On this 58cm frame, Trek spec a 175mm crank, 100mm stem and 440mm bars. The compact cranks (50:34) and the 11:28 cassette put paid to any hills you’ll encounter and you won’t lose much in top end speed — spinning at 120rpm there’s just 4.1kph difference between 53:11 and 50:11 gearing. Dura-Ace Di2 is a pleasure to use; smooth, silent changes are the norm; it’s a refined system, well matched to the rest of this package. The battery has been relegated to an internal seatpost mount; out of sight and out of mind, and it’s no problem as the charging port for the system is in the tiny junction box hidden under the stem.
During this review period I took the Domane on some long rides and enjoyed it immensely. The Domane does all you ask of it in comfort and style, searing down smooth hotmix highways and traversing rough roads with ease. Twisty descents were a delight given the wide rubber and modulation of the disc brakes, and taming the toughest hills provides great satisfaction. It’s sophisticated and fun at once, a pleasure to ride.
At the top end of Trek’s road range, the Domane 6.9 Disc is a blend of great design, top shelf materials and space age engineering. Adding Dura- Ace Di2 and hydraulic braking complements the package resulting in a bike of the highest quality.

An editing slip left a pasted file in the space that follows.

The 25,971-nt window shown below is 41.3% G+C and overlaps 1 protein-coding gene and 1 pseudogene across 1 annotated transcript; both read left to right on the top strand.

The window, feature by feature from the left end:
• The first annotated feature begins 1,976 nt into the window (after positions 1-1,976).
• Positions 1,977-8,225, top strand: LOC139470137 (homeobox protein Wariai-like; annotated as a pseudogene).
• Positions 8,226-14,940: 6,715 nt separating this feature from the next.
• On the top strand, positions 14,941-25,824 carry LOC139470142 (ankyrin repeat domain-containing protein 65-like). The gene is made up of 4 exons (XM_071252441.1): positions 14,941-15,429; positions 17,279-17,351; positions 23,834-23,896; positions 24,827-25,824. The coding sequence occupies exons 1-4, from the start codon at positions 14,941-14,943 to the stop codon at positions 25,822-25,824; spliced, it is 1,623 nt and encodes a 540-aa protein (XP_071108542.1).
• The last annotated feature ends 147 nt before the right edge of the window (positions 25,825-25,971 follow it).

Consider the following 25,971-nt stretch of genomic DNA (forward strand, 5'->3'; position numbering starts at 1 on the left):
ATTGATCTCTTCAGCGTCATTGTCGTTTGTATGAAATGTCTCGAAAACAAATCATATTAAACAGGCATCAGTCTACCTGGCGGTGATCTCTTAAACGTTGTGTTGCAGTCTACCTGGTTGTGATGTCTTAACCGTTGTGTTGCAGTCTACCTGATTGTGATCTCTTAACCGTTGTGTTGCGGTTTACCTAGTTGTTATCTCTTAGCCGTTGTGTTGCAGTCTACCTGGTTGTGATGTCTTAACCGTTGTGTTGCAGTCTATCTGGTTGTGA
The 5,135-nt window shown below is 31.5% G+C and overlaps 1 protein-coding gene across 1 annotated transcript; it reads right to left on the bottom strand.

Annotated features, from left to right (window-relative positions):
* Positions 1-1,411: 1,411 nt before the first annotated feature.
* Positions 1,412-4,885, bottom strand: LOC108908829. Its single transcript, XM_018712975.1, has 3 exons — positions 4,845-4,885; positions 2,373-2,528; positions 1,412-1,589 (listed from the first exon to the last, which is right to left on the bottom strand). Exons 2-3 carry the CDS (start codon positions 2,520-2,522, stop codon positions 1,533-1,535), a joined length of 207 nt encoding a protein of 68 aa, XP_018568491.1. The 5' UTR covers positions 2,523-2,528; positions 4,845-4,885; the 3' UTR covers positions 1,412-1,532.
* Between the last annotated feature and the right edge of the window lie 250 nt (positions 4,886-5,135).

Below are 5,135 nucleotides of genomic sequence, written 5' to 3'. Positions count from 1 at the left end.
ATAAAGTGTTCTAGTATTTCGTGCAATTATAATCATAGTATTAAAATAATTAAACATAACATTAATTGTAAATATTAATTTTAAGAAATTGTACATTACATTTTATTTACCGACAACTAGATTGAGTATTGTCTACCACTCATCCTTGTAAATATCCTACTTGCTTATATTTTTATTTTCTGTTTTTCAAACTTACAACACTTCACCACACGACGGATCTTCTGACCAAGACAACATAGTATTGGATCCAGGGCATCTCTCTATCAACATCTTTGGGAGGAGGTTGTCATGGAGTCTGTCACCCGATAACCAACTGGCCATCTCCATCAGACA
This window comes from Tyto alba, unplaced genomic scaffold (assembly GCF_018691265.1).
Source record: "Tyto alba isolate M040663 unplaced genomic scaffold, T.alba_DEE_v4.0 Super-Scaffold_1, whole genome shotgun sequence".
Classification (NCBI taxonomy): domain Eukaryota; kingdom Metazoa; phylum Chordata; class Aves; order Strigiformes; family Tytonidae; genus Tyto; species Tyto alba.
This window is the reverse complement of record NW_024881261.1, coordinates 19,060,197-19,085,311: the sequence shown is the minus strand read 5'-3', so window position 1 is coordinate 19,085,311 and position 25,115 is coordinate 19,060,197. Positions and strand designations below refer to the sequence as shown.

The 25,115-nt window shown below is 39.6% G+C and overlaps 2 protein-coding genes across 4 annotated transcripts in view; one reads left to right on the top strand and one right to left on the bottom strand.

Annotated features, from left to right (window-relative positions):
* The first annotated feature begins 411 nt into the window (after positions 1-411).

The fact that the Domane is used as a rough pavement alternative for pro racers speaks volumes about its performance capacity. Comfort and efficiency brings speed and minimises elapsed time. I was impressed with the Domane’s capacity to handle fast descents and its willing response uphill.
An exceptional bike fitted with superlative components from Shimano and Bontrager, you would expect the Domane 6.9 Disc to carry a premium price tag, and so it does. The asking price of $9,499 is in the same league as similarly specced bikes from other brands, and the design, quality of finish and performance level goes a long way to justifying it.
There’s a lot to take in on this bike, from the overall understated aesthetic of the matt black finish, those new age shiny rotors, the muted buzz of electronic shifting. Then there’s the thought behind the Isospeed decoupler and the feeling of that low mass when you first pick it up, and better still, the smooth confident ride and sense of quality that comes through on your first ride. The Trek Domane 6.9 Disc is a trophy bike, a machine that will provide great satisfaction to its owner both in and out of the saddle.
FRAME: 600 Series OCLV Carbon, with IsoSpeed
FORK: IsoSpeed carbon disc, 15mm thru-axle, E2 steerer
SIZES: 50, 52, 54, 56, 58, 60, 62c
CRANK: Shimano Dura-Ace, 50/34 (compact)
BOTTOM BRACKET: BB90
SHIFTERS: Shimano RS785 hydraulic Di2
CASSETTE: Shimano Dura-Ace 11-28, 11 speed
CHAIN: Shimano Dura-Ace
FRONT DERAILLEUR: Shimano Dura-Ace Di2, braze-on
REAR DERAILLEUR: Shimano Dura-Ace Di2
WHEELS: Bontrager Affinity Elite Disc Tubeless Ready
TYRES: Bontrager R3 Hard-Case Lite, 700x25c
BRAKES: Shimano RS785 hydraulic disc, 160mm rotors
HANDLEBAR: Bontrager Race X Lite IsoZone, 31.8mm
STEM: Bontrager Race X Lite, 31.8mm, 7 degree
HEADSET: Integrated, cartridge bearings, sealed, 1-1/8” top, 1.5” bottom
GRIPS: Bontrager gel cork tape
SADDLE: Bontrager Paradigm RXL, carbon rails
SEAT POST: Bontrager Ride Tuned Carbon seatmast cap, 20mm offset
DISTRIBUTOR: Trek Bicycle Corporation